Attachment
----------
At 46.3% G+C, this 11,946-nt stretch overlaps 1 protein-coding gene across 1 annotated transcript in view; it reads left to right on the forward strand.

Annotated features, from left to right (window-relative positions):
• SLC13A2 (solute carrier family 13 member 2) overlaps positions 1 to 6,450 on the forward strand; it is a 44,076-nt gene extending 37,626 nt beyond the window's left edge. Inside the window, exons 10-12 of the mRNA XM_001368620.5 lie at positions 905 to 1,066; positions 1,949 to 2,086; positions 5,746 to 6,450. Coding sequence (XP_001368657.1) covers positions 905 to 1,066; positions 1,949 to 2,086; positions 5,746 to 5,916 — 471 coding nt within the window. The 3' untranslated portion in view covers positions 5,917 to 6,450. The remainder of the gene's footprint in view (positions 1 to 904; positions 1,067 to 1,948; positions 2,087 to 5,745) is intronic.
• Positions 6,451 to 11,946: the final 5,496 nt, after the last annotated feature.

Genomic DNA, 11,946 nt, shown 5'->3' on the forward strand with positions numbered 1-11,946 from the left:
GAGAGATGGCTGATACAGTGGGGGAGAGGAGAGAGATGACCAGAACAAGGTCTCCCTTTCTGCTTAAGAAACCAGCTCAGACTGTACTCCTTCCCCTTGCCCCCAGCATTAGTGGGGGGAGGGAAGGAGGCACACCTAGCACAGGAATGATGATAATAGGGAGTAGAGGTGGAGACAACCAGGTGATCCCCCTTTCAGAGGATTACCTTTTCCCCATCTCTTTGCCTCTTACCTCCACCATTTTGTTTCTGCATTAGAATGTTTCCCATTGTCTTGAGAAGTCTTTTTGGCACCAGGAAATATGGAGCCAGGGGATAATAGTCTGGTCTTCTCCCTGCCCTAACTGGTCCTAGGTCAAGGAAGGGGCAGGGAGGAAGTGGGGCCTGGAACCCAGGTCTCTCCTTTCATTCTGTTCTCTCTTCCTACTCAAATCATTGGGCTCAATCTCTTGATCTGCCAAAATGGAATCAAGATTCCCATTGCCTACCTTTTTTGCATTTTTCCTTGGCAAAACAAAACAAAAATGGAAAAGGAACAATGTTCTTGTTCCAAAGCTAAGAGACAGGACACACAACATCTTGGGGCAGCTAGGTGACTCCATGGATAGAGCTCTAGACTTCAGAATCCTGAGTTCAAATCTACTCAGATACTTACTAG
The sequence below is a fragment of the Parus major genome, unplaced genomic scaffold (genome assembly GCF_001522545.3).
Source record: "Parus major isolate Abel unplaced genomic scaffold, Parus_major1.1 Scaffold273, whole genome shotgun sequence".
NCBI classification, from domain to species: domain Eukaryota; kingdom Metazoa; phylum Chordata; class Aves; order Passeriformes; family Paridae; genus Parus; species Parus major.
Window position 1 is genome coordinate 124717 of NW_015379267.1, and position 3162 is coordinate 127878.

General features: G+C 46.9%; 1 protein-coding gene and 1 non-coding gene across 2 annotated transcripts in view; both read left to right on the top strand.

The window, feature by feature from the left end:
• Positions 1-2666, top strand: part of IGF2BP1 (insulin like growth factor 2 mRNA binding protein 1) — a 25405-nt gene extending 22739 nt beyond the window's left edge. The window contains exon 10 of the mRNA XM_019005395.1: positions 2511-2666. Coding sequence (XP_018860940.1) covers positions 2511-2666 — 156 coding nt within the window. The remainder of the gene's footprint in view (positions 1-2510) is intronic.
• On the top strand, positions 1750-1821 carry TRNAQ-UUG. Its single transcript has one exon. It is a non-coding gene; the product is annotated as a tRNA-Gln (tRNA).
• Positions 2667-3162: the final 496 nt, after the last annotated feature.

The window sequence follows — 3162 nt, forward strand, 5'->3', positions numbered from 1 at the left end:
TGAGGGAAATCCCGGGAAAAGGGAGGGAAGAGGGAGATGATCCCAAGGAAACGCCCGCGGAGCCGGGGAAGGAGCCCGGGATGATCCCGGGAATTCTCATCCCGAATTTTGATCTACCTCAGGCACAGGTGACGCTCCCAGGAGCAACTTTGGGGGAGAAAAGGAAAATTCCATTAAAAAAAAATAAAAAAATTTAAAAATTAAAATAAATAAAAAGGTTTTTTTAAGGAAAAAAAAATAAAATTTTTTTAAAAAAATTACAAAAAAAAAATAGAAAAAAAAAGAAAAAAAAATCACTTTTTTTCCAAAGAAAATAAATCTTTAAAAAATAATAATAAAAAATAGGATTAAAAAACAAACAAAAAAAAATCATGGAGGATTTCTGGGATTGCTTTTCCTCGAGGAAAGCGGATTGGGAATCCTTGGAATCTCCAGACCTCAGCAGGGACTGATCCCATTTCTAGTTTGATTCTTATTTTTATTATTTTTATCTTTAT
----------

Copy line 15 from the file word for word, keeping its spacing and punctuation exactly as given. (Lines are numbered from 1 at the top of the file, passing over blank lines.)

• Positions 2667-3162: the final 496 nt, after the last annotated feature.